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ABSTRACT: Wolfram Syndrome (WS) is an autosomal recessive neurodegenerative disorder characterized by Diabetes Insipidus, Diabetes Mellitus, Optic Atrophy, and Deafness identified by the acronym "DIDMOAD". The WS gene, WFS1, encodes a transmembrane protein called Wolframin, which recent evidence suggests may serve as a novel endoplasmic reticulum calcium channel in pancreatic β-cells and neurons. WS is a rare disease, with an estimated prevalence of 1/550.000 children, with a carrier frequency of 1/354. The aim of our study was to determine the genotype of WS patients in order to establish a genotype/phenotype correlation. We clinically evaluated 9 young patients from 9 unrelated families (6 males, 3 females). Basic criteria for WS clinical diagnosis were coexistence of insulin-treated diabetes mellitus and optic atrophy occurring before 15 years of age. Genetic analysis for WFS1 was performed by direct sequencing. Molecular sequencing revealed 5 heterozygous compound and 3 homozygous mutations. All of them were located in exon 8, except one in exon 4. In one proband only an heterozygous mutation (A684V) was found. Two new variants c.2663 C>A and c.1381 A>C were detected. Our study increases the spectrum of WFS1 mutations with two novel variants. The male patient carrying the compound mutation [c.1060_1062delTTC]+[c.2663 C>A] showed the most severe phenotype: diabetes mellitus, optic atrophy (visual acuity 5/10), deafness with deep auditory bilaterally 8000 Hz, diabetes insipidus associated to reduced volume of posterior pituitary and pons. He died in bed at the age of 13 years. The other patient carrying the compound mutation [c.409_424dup16]+[c.1381 A>C] showed a less severe phenotype (DM, OA).PLoS ONE 01/2012; 7(1):e29150. DOI:10.1371/journal.pone.0029150 · 3.53 Impact Factor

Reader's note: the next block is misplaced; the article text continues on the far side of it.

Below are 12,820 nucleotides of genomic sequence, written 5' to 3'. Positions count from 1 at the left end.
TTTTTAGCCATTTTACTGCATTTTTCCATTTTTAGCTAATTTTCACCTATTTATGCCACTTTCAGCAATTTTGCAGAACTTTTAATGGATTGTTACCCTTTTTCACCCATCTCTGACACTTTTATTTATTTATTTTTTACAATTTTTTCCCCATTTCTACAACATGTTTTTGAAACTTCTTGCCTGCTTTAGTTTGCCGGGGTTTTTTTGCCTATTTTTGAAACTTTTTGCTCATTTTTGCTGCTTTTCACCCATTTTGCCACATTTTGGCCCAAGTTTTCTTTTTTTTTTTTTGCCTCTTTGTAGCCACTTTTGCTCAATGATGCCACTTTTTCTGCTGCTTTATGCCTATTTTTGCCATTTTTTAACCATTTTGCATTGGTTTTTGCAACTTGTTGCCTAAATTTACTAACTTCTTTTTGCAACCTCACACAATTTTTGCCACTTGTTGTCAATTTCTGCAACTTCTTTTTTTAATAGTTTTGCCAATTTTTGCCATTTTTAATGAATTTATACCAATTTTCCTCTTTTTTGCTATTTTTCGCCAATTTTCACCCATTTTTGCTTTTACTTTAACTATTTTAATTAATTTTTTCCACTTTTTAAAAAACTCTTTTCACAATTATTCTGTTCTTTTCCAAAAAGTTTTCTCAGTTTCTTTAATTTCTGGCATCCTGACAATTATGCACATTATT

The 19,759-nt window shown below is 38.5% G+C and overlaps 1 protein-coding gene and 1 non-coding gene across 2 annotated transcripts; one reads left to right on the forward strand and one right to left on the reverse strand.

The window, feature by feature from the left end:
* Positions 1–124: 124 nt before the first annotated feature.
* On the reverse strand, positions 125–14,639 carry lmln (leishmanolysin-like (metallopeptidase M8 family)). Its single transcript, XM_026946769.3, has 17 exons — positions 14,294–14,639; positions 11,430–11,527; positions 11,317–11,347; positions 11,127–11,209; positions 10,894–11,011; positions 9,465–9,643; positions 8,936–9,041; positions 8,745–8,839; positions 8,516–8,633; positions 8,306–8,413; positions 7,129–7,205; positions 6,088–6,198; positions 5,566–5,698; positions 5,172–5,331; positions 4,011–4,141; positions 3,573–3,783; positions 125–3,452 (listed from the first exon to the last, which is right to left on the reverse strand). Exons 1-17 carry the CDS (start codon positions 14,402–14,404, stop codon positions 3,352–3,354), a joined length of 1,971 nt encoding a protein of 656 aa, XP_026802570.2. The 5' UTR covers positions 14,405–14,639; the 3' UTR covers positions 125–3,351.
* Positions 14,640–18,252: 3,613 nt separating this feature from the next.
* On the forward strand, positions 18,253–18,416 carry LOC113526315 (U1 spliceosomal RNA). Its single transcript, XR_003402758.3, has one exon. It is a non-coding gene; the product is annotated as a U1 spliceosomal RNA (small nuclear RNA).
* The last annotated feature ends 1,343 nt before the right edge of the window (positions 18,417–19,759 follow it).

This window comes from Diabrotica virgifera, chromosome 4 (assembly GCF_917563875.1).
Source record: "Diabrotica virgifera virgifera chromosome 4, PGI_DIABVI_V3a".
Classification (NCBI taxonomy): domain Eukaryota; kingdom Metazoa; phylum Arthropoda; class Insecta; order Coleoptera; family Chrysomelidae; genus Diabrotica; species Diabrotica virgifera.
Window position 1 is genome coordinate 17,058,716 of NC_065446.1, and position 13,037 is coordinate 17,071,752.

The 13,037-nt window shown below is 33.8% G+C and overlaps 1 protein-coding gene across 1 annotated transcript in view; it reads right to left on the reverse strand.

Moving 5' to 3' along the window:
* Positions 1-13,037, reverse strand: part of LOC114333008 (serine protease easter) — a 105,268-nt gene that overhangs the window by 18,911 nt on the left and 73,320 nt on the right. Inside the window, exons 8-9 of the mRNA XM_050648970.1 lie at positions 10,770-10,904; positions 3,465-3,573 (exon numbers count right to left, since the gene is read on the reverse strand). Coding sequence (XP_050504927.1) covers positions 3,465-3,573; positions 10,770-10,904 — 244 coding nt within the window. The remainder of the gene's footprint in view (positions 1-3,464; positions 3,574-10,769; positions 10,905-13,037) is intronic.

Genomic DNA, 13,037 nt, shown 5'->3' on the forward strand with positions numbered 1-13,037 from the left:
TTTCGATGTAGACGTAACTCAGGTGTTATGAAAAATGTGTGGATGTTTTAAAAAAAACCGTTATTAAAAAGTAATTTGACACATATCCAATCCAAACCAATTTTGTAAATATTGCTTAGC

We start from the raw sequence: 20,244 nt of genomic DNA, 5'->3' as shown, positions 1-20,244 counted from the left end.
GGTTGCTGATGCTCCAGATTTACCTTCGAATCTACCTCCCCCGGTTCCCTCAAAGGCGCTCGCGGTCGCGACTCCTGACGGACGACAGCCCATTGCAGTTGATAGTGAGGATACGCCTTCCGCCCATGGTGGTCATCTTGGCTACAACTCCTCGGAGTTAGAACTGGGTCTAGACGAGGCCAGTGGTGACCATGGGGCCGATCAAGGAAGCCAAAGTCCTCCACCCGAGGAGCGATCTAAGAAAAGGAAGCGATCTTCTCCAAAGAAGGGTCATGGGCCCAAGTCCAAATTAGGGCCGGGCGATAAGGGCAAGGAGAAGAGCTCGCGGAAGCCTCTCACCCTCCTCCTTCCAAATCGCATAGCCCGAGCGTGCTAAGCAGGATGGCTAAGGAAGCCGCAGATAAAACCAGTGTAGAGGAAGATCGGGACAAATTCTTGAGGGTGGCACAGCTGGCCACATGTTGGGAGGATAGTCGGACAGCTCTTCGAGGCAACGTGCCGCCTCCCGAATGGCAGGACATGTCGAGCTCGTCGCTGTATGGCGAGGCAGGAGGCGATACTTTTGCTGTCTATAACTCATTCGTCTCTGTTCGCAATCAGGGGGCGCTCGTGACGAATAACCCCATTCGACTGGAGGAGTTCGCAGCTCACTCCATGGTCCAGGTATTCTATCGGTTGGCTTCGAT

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ABSTRACT: Mitochondrial diseases comprise a diverse set of clinical disorders that affect multiple organ systems with varying severity and age of onset. Due to their clinical and genetic heterogeneity, these diseases are difficult to diagnose. We have developed a targeted exome sequencing approach to improve our ability to properly diagnose mitochondrial diseases and apply it here to an individual patient. Our method targets mitochondrial DNA (mtDNA) and the exons of 1,600 nuclear genes involved in mitochondrial biology or Mendelian disorders with multi-system phenotypes, thereby allowing for simultaneous evaluation of multiple disease loci. Targeted exome sequencing was performed on a patient initially suspected to have a mitochondrial disorder. The patient presented with diabetes mellitus, diffuse brain atrophy, autonomic neuropathy, optic nerve atrophy, and a severe amnestic syndrome. Further work-up revealed multiple heteroplasmic mtDNA deletions as well as profound thiamine deficiency without a clear nutritional cause. Targeted exome sequencing revealed a homozygous c.1672C > T (p.R558C) missense mutation in exon 8 of WFS1 that has previously been reported in a patient with Wolfram syndrome. This case demonstrates how clinical application of next-generation sequencing technology can enhance the diagnosis of patients suspected to have rare genetic disorders. Furthermore, the finding of unexplained thiamine deficiency in a patient with Wolfram syndrome suggests a potential link between WFS1 biology and thiamine metabolism that has implications for the clinical management of Wolfram syndrome patients.BMC Medical Genetics 01/2012; 13:3. DOI:10.1186/1471-2350-13-3 · 2.45 Impact Factor